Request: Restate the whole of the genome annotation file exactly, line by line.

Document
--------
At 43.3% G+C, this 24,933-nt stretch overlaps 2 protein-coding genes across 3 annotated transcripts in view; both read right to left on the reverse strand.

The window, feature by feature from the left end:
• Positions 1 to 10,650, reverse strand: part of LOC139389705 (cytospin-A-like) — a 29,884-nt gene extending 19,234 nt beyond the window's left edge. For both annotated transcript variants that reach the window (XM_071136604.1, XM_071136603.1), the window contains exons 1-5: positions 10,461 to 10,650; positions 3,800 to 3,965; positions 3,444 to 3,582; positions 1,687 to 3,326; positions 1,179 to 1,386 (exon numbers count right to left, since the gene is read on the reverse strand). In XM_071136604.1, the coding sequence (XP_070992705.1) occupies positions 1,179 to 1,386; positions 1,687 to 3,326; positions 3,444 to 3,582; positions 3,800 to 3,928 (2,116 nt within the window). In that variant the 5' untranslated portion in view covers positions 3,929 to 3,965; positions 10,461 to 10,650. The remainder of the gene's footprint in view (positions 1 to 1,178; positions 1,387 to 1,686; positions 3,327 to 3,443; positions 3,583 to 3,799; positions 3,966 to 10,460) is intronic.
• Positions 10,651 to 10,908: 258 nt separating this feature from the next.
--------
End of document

At 43.3% G+C, this 24,933-nt stretch overlaps 2 protein-coding genes across 3 annotated transcripts in view; both read right to left on the reverse strand.

The window, feature by feature from the left end:
• Positions 1 to 10,650, reverse strand: part of LOC139389705 (cytospin-A-like) — a 29,884-nt gene extending 19,234 nt beyond the window's left edge. For both annotated transcript variants that reach the window (XM_071136604.1, XM_071136603.1), the window contains exons 1-5: positions 10,461 to 10,650; positions 3,800 to 3,965; positions 3,444 to 3,582; positions 1,687 to 3,326; positions 1,179 to 1,386 (exon numbers count right to left, since the gene is read on the reverse strand). In XM_071136604.1, the coding sequence (XP_070992705.1) occupies positions 1,179 to 1,386; positions 1,687 to 3,326; positions 3,444 to 3,582; positions 3,800 to 3,928 (2,116 nt within the window). In that variant the 5' untranslated portion in view covers positions 3,929 to 3,965; positions 10,461 to 10,650. The remainder of the gene's footprint in view (positions 1 to 1,178; positions 1,387 to 1,686; positions 3,327 to 3,443; positions 3,583 to 3,799; positions 3,966 to 10,460) is intronic.
• Positions 10,651 to 10,908: 258 nt separating this feature from the next.